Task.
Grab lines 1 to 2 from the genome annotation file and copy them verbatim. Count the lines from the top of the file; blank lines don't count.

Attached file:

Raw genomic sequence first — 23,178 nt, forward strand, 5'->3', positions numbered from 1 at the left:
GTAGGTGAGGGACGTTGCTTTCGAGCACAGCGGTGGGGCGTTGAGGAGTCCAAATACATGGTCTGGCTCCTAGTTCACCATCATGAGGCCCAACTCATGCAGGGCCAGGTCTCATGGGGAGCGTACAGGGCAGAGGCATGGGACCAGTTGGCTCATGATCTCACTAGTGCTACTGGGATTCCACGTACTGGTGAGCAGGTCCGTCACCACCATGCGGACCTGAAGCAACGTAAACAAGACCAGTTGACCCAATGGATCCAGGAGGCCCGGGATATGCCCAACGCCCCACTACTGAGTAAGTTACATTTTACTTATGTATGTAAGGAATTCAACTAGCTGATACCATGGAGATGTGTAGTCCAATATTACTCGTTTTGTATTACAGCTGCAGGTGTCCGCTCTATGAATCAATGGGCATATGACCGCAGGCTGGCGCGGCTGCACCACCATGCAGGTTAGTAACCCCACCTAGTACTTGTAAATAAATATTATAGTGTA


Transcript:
Raw genomic sequence first — 23,178 nt, forward strand, 5'->3', positions numbered from 1 at the left:
GTAGGTGAGGGACGTTGCTTTCGAGCACAGCGGTGGGGCGTTGAGGAGTCCAAATACATGGTCTGGCTCCTAGTTCACCATCATGAGGCCCAACTCATGCAGGGCCAGGTCTCATGGGGAGCGTACAGGGCAGAGGCATGGGACCAGTTGGCTCATGATCTCACTAGTGCTACTGGGATTCCACGTACTGGTGAGCAGGTCCGTCACCACCATGCGGACCTGAAGCAACGTAAACAAGACCAGTTGACCCAATGGATCCAGGAGGCCCGGGATATGCCCAACGCCCCACTACTGAGTAAGTTACATTTTACTTATGTATGTAAGGAATTCAACTAGCTGATACCATGGAGATGTGTAGTCCAATATTACTCGTTTTGTATTACAGCTGCAGGTGTCCGCTCTATGAATCAATGGGCATATGACCGCAGGCTGGCGCGGCTGCACCACCATGCAGGTTAGTAACCCCACCTAGTACTTGTAAATAAATATTATAGTGTA